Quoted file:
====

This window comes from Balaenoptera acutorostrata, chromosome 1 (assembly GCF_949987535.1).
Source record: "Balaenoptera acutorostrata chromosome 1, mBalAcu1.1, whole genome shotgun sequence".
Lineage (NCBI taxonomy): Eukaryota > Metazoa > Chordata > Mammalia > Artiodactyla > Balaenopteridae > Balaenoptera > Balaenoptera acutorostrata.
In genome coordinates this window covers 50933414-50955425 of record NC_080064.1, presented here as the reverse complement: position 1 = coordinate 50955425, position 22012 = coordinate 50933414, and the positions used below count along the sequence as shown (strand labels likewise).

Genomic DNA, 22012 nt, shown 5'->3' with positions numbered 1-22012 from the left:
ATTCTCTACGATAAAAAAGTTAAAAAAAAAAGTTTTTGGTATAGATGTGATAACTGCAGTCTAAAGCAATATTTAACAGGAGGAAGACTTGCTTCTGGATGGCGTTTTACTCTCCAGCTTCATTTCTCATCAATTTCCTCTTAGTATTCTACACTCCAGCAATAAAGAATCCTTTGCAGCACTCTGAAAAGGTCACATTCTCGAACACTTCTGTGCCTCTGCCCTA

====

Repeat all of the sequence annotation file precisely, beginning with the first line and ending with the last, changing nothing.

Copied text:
This window comes from Balaenoptera acutorostrata, chromosome 1 (assembly GCF_949987535.1).
Source record: "Balaenoptera acutorostrata chromosome 1, mBalAcu1.1, whole genome shotgun sequence".
Lineage (NCBI taxonomy): Eukaryota > Metazoa > Chordata > Mammalia > Artiodactyla > Balaenopteridae > Balaenoptera > Balaenoptera acutorostrata.
In genome coordinates this window covers 50933414-50955425 of record NC_080064.1, presented here as the reverse complement: position 1 = coordinate 50955425, position 22012 = coordinate 50933414, and the positions used below count along the sequence as shown (strand labels likewise).

Genomic DNA, 22012 nt, shown 5'->3' with positions numbered 1-22012 from the left:
ATTCTCTACGATAAAAAAGTTAAAAAAAAAAGTTTTTGGTATAGATGTGATAACTGCAGTCTAAAGCAATATTTAACAGGAGGAAGACTTGCTTCTGGATGGCGTTTTACTCTCCAGCTTCATTTCTCATCAATTTCCTCTTAGTATTCTACACTCCAGCAATAAAGAATCCTTTGCAGCACTCTGAAAAGGTCACATTCTCGAACACTTCTGTGCCTCTGCCCTA